The new way to survey – how uncrewed vessels could help map the world's seafloor
5 October 2021
With some highly ambitious seabed mapping projects underway, it may be time to look more seriously at what uncrewed vessels have to offer in this sector, and what this means for seafaring jobs. Sarah Robinson reports
In 2007, a UK Marine Accident Investigation Branch report on a grounding off the Orkney islands revealed that some sea areas had not been properly surveyed for depth for more than 160 years.
Nautilus wrote to the UK shipping minister Jim Fitzpatrick warning of the risks posed by increasingly larger ships operating in sea areas not charted to modern standards, and also raised the concern that government funding for the civil hydrography programme had not been increased for 25 years. The minister promised a review of funding levels and an initiative to ensure that more hydrographic data, of a higher quality, could be gathered for the same costs.
Several governments have come and gone since then, but the daunting task of producing new seabed surveys for the whole of the nation's waters continues. 'Unfortunately, the UK still probably has some of the worst-mapped coastal waters in the world,' says Nautilus professional and technical officer David Appleton. 'It was disappointing that the government decided to get rid of its state-operated ETVs [emergency towing vessels] when these could have been used for surveying when not involved in maritime incidents, but the trend has been towards reliance on commercial operators in many respects.'
For UK seabed surveying, a collaborative approach is now favoured for the UK Civil Hydrography Programme (see panel 1). The Maritime & Coastguard Agency – a government body – identifies the sea areas in most need of surveying each year, and commercial contractors are hired to carry out the work.
The Maritime & Coastguard Agency (MCA) has overall responsibility for the UK's hydrographic obligations under the Safety of Life at Sea Convention. The MCA manages a multi-million-pound budget to systematically survey the waters around the UK. This programme is known as the UK Civil Hydrography Programme (UK CHP). Under the UK CHP, commercial contracts are let to ensure accurate hydrographic information is gathered for updating the nation's nautical charts and publications.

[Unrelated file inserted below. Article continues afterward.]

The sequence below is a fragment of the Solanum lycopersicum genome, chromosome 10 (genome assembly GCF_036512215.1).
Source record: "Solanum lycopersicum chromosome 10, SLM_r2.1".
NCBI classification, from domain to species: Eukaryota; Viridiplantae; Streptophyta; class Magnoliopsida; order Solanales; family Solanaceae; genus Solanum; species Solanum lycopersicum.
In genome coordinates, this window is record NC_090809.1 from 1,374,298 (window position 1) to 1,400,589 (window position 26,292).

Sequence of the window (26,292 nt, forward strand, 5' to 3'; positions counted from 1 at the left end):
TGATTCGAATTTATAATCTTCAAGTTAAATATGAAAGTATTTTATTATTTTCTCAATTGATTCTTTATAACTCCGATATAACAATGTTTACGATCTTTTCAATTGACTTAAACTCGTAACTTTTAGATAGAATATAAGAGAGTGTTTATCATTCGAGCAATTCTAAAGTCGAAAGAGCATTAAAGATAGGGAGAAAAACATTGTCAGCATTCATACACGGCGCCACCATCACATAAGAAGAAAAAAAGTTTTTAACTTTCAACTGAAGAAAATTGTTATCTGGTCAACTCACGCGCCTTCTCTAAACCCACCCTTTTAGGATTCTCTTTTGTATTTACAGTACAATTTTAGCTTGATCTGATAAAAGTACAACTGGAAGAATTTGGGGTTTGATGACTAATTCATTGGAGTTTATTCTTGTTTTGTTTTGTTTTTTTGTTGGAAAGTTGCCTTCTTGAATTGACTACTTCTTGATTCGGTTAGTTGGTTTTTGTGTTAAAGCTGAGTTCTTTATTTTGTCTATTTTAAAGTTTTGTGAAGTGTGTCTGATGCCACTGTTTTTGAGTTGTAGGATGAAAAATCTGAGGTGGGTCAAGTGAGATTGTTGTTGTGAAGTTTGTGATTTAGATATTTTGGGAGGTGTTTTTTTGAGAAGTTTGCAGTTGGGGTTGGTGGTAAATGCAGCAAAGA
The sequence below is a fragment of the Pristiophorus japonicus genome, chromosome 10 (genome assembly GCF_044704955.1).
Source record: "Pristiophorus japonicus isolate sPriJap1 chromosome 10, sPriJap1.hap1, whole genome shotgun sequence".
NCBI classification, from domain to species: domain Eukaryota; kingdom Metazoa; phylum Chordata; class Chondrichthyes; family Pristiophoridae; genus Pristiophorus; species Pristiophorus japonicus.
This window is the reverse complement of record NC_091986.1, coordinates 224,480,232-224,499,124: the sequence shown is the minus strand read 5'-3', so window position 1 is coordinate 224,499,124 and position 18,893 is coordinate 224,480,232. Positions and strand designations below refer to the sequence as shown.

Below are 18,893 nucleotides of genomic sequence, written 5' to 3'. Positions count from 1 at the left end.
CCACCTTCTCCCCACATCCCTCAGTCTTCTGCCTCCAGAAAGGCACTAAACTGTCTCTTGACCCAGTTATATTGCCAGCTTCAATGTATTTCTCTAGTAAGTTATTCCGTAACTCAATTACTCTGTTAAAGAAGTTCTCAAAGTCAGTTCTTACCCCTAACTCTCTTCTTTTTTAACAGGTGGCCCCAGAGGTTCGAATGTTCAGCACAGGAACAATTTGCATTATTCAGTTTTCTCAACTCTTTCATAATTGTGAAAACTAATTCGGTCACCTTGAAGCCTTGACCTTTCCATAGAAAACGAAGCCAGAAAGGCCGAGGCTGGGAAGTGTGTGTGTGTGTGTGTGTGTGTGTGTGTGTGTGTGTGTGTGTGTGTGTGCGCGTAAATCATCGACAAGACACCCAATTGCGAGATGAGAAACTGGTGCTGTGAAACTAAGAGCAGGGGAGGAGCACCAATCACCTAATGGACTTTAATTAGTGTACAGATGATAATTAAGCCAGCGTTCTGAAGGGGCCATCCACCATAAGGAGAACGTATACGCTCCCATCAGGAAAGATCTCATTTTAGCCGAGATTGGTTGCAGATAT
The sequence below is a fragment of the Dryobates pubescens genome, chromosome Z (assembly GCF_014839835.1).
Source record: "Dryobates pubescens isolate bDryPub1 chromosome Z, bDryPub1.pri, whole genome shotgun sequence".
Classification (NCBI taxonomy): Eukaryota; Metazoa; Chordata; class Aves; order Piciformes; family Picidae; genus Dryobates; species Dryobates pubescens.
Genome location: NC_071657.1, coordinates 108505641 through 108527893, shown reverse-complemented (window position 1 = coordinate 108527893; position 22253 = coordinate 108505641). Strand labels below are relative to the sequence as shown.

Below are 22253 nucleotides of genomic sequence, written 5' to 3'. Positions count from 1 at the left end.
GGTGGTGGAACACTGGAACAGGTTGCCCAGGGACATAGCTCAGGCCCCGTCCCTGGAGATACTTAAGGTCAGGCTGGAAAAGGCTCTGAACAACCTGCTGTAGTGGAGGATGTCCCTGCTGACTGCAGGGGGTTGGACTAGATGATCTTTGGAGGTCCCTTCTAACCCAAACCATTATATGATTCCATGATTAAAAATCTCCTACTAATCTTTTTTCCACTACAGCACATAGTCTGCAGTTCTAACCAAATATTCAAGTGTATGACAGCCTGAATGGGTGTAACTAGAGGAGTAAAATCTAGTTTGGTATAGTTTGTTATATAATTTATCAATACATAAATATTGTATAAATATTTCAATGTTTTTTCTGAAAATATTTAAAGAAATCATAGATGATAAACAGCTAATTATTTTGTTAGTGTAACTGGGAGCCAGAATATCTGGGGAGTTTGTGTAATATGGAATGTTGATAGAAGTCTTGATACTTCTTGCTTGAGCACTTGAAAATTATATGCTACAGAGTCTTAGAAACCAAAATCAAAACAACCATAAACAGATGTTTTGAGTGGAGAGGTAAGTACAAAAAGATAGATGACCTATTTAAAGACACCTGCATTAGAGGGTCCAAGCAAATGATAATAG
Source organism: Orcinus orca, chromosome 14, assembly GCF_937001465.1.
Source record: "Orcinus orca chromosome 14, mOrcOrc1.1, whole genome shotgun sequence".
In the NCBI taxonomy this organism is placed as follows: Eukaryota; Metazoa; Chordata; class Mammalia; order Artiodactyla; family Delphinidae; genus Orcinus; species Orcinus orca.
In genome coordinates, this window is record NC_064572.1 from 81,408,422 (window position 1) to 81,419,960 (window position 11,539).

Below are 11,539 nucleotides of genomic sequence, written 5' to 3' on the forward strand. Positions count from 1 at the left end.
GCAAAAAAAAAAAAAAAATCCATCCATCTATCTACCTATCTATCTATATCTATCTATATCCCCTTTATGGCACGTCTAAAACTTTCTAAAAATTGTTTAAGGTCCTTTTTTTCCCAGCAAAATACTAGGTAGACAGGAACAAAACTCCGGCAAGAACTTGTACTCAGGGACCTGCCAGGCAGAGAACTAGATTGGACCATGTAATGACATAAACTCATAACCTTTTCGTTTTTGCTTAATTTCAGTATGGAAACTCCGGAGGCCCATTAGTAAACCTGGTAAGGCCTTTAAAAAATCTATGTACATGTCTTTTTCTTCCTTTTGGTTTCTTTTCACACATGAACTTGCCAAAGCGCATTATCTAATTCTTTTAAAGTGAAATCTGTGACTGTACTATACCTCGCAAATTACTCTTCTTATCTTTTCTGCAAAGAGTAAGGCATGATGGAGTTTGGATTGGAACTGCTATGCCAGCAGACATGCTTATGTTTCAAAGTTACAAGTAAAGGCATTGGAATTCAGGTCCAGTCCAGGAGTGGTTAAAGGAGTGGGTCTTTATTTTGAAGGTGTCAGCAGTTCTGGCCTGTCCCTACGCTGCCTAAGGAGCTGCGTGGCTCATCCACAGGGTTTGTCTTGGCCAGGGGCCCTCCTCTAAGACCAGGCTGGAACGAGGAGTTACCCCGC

The UK CHP runs a routine resurvey programme of navigationally critical shallow water areas with mobile seabed, as well as shallow water surveys – predominantly 0m to 40m water depth – and medium water surveys of 0m to 200m water depth. Sea areas currently being surveyed are as follows:
Civil Hydrography Programme 2021/2022 (Shallow) - Barrow to Seascale - Skerries TSS to Liverpool Bay TSS - Dudgeon Shoal to Sheringham Shoal
Civil Hydrography Programme 2021/2022 (Medium) - Duncansby Head to Pentland Skerries - Sinclair's Bay to Smith's Bank - Dogger Bank West - Dogger Ground South - Mermaid Shoal
Once data has passed validation, it is archived to the bathymetric database of the UK Hydrographic Office ready for inclusion in nautical charting products.
Meanwhile, it's not just the UK which is seeking to gather the information necessary to produce more accurate nautical charts. The international programme Seabed 2030 (see panel 2) is an ambitious effort to map the whole world's seafloor over the next decade. Much of the oceans are more-or-less mapped using satellite-based bathymetry (i.e. depth measurement – the marine equivalent of topography) but Seabed 2030 aims to improve on this greatly by using surface vessels and multibeam echo-sounding technology.
The scale of this project can feel overwhelming, but one company believes the answer lies in automation – and it has already brought three remote-controlled survey vessels into operation.
That company is SEA-KIT International, a British outfit based in Essex which designs, builds and operates uncrewed surface vessels (USVs). 'The company formed five years ago, and a year later produced a vessel for the Shell Ocean Discovery X Prize for remote surveying,' says director of operations Ashley Skett. 'Since I joined three years ago, we've been involved in Atlantic projects as well as in the North Sea.'
A former superyacht master and instructor, Mr Skett was one of the first USV captains in the world, and with SEA-KIT has overseen some headline-grabbing projects such as the first international commercial uncrewed transit in 2019.
Travelling from West Mersea, UK, to Ostend in Belgium, SEA-KIT's original vessel USV Maxlimer completed a challenging crossing of the Strait of Dover to deliver a 5kg box of Essex oysters to Ostend and return with a case of Belgian beer.
In the same year, SEA-KIT carried out the first uncrewed offshore pipeline inspection. Setting off from Bergen in Norway, this project was significant for its 'over-the-horizon' operation, meaning that the uncrewed vessel was out of reach of land-based communications and was operated remotely using satellite communications. The pipeline inspection was for Equinor, and the work involved launching and recovering a Kongsberg uncrewed underwater vessel from USV Maxlimer – both vessels operated from shore.
The time had come to see if the technology could contribute to the Seabed 2030 seafloor mapping project, and in 2020 SEA-KIT sent a vessel to carry out an uncrewed Atlantic survey. Again using a Kongsberg MBES device, the uncrewed SEA-KIT vessel was sent to Europe's continental margin in water depths of up to 1,362.5m.